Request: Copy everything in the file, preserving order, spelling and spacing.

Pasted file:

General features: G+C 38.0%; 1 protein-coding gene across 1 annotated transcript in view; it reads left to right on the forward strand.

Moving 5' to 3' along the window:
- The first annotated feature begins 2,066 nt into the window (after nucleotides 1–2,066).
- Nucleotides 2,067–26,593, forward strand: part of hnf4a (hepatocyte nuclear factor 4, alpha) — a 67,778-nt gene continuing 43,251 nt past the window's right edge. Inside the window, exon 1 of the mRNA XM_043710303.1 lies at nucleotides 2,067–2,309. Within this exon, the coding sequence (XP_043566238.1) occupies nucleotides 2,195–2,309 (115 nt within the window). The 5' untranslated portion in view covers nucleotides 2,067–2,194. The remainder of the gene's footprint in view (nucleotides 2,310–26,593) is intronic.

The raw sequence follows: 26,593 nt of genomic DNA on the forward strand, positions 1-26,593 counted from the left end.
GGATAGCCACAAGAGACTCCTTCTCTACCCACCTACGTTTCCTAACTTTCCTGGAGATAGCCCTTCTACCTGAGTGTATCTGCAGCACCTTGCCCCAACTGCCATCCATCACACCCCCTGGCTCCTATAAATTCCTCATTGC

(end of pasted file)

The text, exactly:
General features: G+C 38.0%; 1 protein-coding gene across 1 annotated transcript in view; it reads left to right on the forward strand.

Moving 5' to 3' along the window:
- The first annotated feature begins 2,066 nt into the window (after nucleotides 1–2,066).
- Nucleotides 2,067–26,593, forward strand: part of hnf4a (hepatocyte nuclear factor 4, alpha) — a 67,778-nt gene continuing 43,251 nt past the window's right edge. Inside the window, exon 1 of the mRNA XM_043710303.1 lies at nucleotides 2,067–2,309. Within this exon, the coding sequence (XP_043566238.1) occupies nucleotides 2,195–2,309 (115 nt within the window). The 5' untranslated portion in view covers nucleotides 2,067–2,194. The remainder of the gene's footprint in view (nucleotides 2,310–26,593) is intronic.

The raw sequence follows: 26,593 nt of genomic DNA on the forward strand, positions 1-26,593 counted from the left end.
GGATAGCCACAAGAGACTCCTTCTCTACCCACCTACGTTTCCTAACTTTCCTGGAGATAGCCCTTCTACCTGAGTGTATCTGCAGCACCTTGCCCCAACTGCCATCCATCACACCCCCTGGCTCCTATAAATTCCTCATTGC